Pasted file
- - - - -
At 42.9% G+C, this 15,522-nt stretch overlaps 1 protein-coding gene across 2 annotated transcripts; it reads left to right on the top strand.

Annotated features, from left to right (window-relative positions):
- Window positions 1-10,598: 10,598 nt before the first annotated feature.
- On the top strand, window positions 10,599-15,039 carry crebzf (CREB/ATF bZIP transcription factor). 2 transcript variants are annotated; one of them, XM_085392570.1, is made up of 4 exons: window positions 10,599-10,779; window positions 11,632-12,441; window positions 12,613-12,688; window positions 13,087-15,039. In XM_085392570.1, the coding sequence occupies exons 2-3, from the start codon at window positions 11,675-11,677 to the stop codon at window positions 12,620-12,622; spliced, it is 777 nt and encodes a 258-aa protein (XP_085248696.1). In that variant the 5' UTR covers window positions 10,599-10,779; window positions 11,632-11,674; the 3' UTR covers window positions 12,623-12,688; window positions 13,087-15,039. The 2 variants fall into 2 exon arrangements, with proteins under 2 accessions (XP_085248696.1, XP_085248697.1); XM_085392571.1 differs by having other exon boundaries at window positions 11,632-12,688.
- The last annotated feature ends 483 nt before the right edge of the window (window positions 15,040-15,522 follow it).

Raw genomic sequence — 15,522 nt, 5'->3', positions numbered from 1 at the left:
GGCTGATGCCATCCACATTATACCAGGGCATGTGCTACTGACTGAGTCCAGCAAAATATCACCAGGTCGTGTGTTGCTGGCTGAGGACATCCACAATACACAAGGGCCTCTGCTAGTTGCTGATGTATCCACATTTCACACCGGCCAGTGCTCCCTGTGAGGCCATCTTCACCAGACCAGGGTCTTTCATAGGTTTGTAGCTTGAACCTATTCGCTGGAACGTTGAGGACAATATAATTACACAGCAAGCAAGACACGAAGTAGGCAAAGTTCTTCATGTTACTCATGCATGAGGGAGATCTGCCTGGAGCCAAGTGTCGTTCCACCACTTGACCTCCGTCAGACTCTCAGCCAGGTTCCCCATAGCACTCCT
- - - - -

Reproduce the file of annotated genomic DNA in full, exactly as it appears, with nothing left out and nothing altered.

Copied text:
At 42.9% G+C, this 15,522-nt stretch overlaps 1 protein-coding gene across 2 annotated transcripts; it reads left to right on the top strand.

Annotated features, from left to right (window-relative positions):
- Window positions 1-10,598: 10,598 nt before the first annotated feature.
- On the top strand, window positions 10,599-15,039 carry crebzf (CREB/ATF bZIP transcription factor). 2 transcript variants are annotated; one of them, XM_085392570.1, is made up of 4 exons: window positions 10,599-10,779; window positions 11,632-12,441; window positions 12,613-12,688; window positions 13,087-15,039. In XM_085392570.1, the coding sequence occupies exons 2-3, from the start codon at window positions 11,675-11,677 to the stop codon at window positions 12,620-12,622; spliced, it is 777 nt and encodes a 258-aa protein (XP_085248696.1). In that variant the 5' UTR covers window positions 10,599-10,779; window positions 11,632-11,674; the 3' UTR covers window positions 12,623-12,688; window positions 13,087-15,039. The 2 variants fall into 2 exon arrangements, with proteins under 2 accessions (XP_085248696.1, XP_085248697.1); XM_085392571.1 differs by having other exon boundaries at window positions 11,632-12,688.
- The last annotated feature ends 483 nt before the right edge of the window (window positions 15,040-15,522 follow it).

Raw genomic sequence — 15,522 nt, 5'->3', positions numbered from 1 at the left:
GGCTGATGCCATCCACATTATACCAGGGCATGTGCTACTGACTGAGTCCAGCAAAATATCACCAGGTCGTGTGTTGCTGGCTGAGGACATCCACAATACACAAGGGCCTCTGCTAGTTGCTGATGTATCCACATTTCACACCGGCCAGTGCTCCCTGTGAGGCCATCTTCACCAGACCAGGGTCTTTCATAGGTTTGTAGCTTGAACCTATTCGCTGGAACGTTGAGGACAATATAATTACACAGCAAGCAAGACACGAAGTAGGCAAAGTTCTTCATGTTACTCATGCATGAGGGAGATCTGCCTGGAGCCAAGTGTCGTTCCACCACTTGACCTCCGTCAGACTCTCAGCCAGGTTCCCCATAGCACTCCT